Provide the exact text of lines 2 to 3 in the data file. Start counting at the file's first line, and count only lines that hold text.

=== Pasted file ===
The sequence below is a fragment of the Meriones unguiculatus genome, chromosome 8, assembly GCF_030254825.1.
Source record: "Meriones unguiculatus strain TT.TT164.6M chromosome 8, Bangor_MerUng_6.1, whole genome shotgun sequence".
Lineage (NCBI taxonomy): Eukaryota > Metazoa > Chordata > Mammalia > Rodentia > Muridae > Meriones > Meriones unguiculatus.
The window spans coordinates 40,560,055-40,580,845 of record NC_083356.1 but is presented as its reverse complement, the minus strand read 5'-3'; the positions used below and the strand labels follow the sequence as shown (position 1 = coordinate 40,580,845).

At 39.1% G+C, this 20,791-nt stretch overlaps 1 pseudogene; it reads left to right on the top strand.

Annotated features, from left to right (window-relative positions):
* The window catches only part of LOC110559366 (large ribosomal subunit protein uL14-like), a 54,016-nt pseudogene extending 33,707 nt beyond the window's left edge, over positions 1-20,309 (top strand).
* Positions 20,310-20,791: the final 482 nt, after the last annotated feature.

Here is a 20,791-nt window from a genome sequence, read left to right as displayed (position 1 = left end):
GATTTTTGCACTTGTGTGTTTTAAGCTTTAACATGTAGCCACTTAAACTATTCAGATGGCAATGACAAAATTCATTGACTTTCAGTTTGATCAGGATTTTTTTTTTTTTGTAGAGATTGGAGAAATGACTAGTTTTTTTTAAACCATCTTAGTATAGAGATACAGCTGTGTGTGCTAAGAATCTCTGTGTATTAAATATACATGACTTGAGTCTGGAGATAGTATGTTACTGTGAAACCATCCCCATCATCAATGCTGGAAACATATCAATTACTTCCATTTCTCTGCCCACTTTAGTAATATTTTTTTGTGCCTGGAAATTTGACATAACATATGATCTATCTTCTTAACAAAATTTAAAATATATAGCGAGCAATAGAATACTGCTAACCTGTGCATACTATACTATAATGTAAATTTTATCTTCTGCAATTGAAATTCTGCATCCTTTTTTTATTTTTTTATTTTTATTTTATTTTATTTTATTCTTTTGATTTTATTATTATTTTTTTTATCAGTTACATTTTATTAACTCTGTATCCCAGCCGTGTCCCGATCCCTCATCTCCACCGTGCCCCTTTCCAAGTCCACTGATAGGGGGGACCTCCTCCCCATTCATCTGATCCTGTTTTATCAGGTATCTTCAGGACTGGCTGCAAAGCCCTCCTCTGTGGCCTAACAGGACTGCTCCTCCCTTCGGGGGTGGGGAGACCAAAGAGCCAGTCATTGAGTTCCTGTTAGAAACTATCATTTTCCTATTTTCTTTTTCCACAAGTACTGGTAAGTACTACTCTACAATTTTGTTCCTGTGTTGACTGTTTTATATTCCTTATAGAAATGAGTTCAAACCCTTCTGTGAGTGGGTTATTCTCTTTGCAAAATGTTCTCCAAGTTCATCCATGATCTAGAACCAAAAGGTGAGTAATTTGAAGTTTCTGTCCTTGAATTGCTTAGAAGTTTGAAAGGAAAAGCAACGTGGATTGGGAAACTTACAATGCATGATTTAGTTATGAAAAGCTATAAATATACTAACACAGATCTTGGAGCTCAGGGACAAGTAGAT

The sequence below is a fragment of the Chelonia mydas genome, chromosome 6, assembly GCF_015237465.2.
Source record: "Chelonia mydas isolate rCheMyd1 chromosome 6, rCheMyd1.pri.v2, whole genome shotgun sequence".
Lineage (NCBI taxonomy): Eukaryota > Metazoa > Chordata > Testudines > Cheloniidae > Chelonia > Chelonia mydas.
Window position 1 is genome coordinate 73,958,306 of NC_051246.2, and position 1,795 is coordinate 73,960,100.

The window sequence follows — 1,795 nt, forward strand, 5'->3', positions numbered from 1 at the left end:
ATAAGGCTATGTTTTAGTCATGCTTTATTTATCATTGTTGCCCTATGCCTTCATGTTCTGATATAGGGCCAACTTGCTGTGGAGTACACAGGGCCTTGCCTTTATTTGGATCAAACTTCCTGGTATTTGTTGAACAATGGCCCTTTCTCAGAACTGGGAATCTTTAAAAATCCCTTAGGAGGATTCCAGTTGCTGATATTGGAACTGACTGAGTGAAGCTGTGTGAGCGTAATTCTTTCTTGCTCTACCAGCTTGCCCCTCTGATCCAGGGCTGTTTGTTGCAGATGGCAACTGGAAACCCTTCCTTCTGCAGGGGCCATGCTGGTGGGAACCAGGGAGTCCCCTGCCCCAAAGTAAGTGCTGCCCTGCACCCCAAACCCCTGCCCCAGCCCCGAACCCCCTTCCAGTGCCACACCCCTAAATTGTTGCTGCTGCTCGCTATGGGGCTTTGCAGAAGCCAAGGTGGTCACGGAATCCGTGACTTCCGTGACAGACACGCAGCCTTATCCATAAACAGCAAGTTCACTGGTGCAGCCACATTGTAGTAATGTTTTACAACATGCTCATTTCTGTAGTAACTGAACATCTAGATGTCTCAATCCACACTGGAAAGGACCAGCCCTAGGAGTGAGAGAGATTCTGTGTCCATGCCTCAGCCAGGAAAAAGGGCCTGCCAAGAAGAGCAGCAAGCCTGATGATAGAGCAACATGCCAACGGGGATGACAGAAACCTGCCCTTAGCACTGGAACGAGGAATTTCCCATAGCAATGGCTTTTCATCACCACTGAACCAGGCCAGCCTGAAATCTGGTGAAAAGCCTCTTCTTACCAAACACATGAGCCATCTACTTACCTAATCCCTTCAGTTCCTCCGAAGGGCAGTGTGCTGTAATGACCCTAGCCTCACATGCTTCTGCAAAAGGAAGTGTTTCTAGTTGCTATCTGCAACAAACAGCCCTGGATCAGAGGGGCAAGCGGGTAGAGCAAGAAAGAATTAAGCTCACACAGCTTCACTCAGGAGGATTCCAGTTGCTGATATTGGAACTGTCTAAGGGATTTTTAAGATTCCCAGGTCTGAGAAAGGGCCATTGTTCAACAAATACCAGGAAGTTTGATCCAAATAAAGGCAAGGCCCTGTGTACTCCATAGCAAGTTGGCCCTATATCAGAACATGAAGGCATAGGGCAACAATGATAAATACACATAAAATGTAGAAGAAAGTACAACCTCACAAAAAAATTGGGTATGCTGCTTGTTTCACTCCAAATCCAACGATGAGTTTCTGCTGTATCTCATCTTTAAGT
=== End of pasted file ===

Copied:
Source record: "Meriones unguiculatus strain TT.TT164.6M chromosome 8, Bangor_MerUng_6.1, whole genome shotgun sequence".
Lineage (NCBI taxonomy): Eukaryota > Metazoa > Chordata > Mammalia > Rodentia > Muridae > Meriones > Meriones unguiculatus.